FINER, MATTHEW S* AND MARTIN T MORGAN. School of Biological Sciences, , Washington State University, , Pullman, WA, 99163. - Geitonogamy and the evolution of inflorescence design in Asclepias speciosa.
Geitonogamy has the unique distinction of having the ecological
properties of outcrossing, but the genetic consequences of selfing.
We investigate the potential of geitonogamy as a selective force in
the evolution of inflorescence design in Asclepias speciosa. We
conducted 1,092 hand outcross pollinations (6 per individual) on two
treatments, one covered in pollinator-excluding bridal veil before and
after pollinations and the other left open to experience the
consequences of natural rates of self-pollinations. The bagged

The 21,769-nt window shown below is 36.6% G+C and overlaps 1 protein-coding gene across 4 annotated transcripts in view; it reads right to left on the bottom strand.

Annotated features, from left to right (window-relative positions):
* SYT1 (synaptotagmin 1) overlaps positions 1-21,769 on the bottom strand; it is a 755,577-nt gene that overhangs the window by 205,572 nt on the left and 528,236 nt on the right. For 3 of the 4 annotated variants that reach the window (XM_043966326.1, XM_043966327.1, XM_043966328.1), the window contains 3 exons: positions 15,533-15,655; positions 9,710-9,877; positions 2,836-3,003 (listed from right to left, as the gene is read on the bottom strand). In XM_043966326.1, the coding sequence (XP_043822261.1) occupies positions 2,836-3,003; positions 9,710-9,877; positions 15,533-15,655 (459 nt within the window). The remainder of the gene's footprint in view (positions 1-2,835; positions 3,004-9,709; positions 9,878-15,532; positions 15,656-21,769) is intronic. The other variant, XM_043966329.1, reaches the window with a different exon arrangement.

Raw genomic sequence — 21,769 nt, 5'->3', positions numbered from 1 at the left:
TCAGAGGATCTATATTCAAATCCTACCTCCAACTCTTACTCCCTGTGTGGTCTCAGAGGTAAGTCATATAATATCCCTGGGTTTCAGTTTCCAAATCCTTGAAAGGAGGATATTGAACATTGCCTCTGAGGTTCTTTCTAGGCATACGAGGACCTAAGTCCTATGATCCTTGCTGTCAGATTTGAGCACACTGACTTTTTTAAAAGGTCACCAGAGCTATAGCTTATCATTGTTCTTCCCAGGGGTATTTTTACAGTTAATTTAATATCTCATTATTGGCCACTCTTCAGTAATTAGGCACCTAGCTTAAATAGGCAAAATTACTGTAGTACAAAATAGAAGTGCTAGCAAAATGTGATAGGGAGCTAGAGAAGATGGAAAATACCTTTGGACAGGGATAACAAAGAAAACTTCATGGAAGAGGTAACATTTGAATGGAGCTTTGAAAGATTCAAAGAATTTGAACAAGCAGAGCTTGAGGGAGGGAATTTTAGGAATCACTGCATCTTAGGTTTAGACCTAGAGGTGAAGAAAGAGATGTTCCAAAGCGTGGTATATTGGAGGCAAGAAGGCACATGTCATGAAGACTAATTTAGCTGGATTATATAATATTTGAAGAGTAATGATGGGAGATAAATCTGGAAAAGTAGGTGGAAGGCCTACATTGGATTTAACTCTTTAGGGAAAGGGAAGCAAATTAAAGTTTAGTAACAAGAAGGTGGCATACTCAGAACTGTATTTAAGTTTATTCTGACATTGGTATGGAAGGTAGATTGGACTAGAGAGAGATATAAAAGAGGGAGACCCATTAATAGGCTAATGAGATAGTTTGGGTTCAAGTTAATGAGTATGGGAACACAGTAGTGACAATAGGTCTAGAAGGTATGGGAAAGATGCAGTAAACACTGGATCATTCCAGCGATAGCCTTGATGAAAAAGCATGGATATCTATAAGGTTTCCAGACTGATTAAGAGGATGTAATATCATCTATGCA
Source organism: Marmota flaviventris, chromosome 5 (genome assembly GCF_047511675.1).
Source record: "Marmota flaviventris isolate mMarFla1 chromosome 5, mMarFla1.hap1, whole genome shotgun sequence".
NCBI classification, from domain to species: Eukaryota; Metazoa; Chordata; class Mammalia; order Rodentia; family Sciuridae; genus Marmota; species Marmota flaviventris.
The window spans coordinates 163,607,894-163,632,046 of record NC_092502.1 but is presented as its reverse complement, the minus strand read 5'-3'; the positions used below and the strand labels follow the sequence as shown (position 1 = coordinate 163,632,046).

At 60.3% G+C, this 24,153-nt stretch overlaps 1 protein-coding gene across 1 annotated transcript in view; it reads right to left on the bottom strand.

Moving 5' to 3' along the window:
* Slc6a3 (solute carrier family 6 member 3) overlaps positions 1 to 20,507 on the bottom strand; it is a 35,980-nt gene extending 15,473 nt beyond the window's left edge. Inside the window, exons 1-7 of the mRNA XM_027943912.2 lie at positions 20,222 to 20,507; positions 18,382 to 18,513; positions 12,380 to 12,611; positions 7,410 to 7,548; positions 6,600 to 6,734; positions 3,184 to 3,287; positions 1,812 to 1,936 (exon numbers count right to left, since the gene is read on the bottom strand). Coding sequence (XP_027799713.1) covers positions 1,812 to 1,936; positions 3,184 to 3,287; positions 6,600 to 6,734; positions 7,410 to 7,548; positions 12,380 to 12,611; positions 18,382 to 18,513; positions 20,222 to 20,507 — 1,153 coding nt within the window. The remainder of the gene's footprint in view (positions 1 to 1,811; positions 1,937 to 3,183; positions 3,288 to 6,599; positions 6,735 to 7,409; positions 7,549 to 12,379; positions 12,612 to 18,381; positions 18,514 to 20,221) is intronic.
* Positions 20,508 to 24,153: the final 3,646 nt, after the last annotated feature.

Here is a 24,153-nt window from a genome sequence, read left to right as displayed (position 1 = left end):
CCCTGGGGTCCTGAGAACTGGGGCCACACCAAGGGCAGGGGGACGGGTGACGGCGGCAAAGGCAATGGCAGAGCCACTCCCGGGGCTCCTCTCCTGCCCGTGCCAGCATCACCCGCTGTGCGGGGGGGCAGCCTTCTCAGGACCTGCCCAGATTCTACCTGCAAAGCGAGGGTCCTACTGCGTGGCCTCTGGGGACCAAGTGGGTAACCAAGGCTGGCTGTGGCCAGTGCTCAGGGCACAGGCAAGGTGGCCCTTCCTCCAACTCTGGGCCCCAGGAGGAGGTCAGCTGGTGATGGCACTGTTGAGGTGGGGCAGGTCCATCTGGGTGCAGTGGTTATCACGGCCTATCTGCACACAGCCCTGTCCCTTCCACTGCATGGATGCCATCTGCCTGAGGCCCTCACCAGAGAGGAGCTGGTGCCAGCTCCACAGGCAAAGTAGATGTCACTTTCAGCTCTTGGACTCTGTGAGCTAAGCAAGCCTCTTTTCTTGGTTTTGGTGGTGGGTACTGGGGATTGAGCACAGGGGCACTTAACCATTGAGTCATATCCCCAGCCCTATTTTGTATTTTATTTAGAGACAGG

treatment had significantly higher female fitness than the open
treatment, providing strong evidence that natural rates of
self-pollination significantly reduce fruit set in A. speciosa.
Results were consistent in both undisturbed and fragmented
populations, suggesting geitonogamy may be independent of population
size. Fruit set data provides evidence that geitonogamy, and not
resource limitation, may limit female success. We will also look at
the effect of inflorescence-unit size on geitonogamous pollinations in
natural populations. We will manipulate umbels in the field to create
five treatments ranging in size (5, 15, 25, 35, 45 flowers per umbel),
and then measure effects of size on pollen export and selfing rate
with AFLP analysis of inserted pollinia. This will be the most direct
study of pollen export and geitonogamy in a natural population
conducted to date.
Key words: Asclepias speciosa, geitonogamy, inflorescence design, pollination